Changes to the VAT Treatment of Vouchers from 1 January 2019
HMRC issued a Policy Paper on 29 October 2018 (found here) addressing changes that will affect the VAT treatment of vouchers issued on or after 1 January 2019. It affects vouchers for which a payment has been made and which will be used to buy something, and the measure does not apply to vouchers issued before 1 January 2019, for which existing rules will continue to apply.
Under current UK VAT legislation, the customer is deemed to be receiving 2 supplies: (1) a voucher; and (2) an underlying supply of goods or services. The measure makes it clear that for VAT purposes there will no longer be a separate supply of a voucher. Instead the rules will be simplified so that there is only the supply of the underlying goods or services, which will be provided in exchange for the voucher at a later date.
The purpose of the changes is to make the VAT rules for vouchers consistent across the EU, which should prevent any non-taxation or double taxation occurring due to the existing differences in the VAT treatment between the UK and other EU member states. At present, the UK VAT legislation makes a distinction between credit vouchers, retailer vouchers, certain other types of voucher and single purpose vouchers (“SPVs”). From 1 January 2019, the legislation will only refer to SPVs and multi-purpose vouchers (“MPVs”).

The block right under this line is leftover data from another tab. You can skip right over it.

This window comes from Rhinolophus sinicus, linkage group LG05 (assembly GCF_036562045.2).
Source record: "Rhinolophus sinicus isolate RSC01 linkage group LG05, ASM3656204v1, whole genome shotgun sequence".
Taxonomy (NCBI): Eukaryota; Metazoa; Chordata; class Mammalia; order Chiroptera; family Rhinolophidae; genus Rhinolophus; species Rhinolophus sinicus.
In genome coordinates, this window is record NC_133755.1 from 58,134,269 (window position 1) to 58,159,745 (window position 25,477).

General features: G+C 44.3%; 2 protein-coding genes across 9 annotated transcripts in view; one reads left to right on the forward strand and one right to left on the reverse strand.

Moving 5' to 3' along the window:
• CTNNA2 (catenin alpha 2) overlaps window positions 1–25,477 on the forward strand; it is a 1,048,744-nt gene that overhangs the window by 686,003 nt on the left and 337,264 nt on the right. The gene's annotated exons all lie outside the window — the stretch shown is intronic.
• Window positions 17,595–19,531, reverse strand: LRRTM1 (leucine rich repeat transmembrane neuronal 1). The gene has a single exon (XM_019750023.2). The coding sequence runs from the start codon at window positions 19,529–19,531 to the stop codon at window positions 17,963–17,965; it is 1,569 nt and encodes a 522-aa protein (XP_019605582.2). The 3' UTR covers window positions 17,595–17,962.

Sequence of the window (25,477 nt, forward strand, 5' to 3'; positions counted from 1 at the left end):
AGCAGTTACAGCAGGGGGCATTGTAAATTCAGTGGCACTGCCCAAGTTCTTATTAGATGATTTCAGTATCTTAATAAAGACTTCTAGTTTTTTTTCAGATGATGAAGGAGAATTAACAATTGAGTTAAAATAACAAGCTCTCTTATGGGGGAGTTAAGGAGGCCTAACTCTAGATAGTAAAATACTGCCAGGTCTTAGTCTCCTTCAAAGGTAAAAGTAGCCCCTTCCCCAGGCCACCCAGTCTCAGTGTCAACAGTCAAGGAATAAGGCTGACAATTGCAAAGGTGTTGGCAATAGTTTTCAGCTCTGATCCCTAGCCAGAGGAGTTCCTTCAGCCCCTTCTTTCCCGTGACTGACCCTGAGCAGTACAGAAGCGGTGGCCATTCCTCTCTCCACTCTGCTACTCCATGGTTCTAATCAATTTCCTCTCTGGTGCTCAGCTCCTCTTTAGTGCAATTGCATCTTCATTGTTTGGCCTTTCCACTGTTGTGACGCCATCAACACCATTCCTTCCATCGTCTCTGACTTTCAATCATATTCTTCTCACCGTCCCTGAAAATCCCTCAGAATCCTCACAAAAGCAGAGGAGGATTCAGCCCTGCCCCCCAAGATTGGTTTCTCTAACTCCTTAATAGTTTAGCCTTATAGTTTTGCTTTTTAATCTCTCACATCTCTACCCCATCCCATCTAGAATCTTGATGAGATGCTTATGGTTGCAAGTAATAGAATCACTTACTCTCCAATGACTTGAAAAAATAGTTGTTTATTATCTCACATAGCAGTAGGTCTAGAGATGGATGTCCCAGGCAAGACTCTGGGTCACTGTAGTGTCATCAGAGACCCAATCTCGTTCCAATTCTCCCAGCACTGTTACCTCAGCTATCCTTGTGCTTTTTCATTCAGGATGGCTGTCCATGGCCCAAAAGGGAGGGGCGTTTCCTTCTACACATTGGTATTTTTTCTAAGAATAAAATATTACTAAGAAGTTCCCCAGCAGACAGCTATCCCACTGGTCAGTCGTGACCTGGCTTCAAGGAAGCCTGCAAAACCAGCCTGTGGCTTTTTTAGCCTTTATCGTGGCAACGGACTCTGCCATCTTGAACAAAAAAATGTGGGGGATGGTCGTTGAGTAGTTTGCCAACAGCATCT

What is a Single Purpose Voucher (SPV)?
With effect from 1 January 2019, a voucher will be a SPV if the following two points are known at the time the voucher is issued:
- the place of supply of the goods or services to which the voucher relates; and
- the voucher can only be used to purchase goods or services at a single rate of VAT.
Even if a single voucher can be used for different goods or services, provided the supplies are subject to the same single VAT rate, it can be categorised as a SPV.
The tax point will be deemed to occur on the date of the supply (sale) of the SPV. As a result, some businesses may have to account for VAT at an earlier date than under the current rules. It is important to note, the VAT will still be due if the voucher remains unredeemed.
What is a Multi-Purpose Voucher (MPV)?
Vouchers that do not satisfy the criteria for SPVs as outlined above, are classified as MPVs.
The chargeable event or tax point for supplies of these will be deemed to take place at the point of redemption, that is, at the time of supply of the goods or services that the voucher is used to obtain.
Businesses involved with the issuing, use or redemption of vouchers should review these new rules to understand how they will be affected by them. Businesses may find that the timing for VAT accounting may change (with a negative cash flow impact), or involvement in the use of MPVs may carry the risk of restricted input VAT recovery. Affected businesses may also have to account for more VAT as it will be due on vouchers that are issued but unredeemed.
If you would like to discuss the impact these changes have on you or your business, please get in touch with a member of the Centurion VAT team on 01633 415390 or email@example.com.
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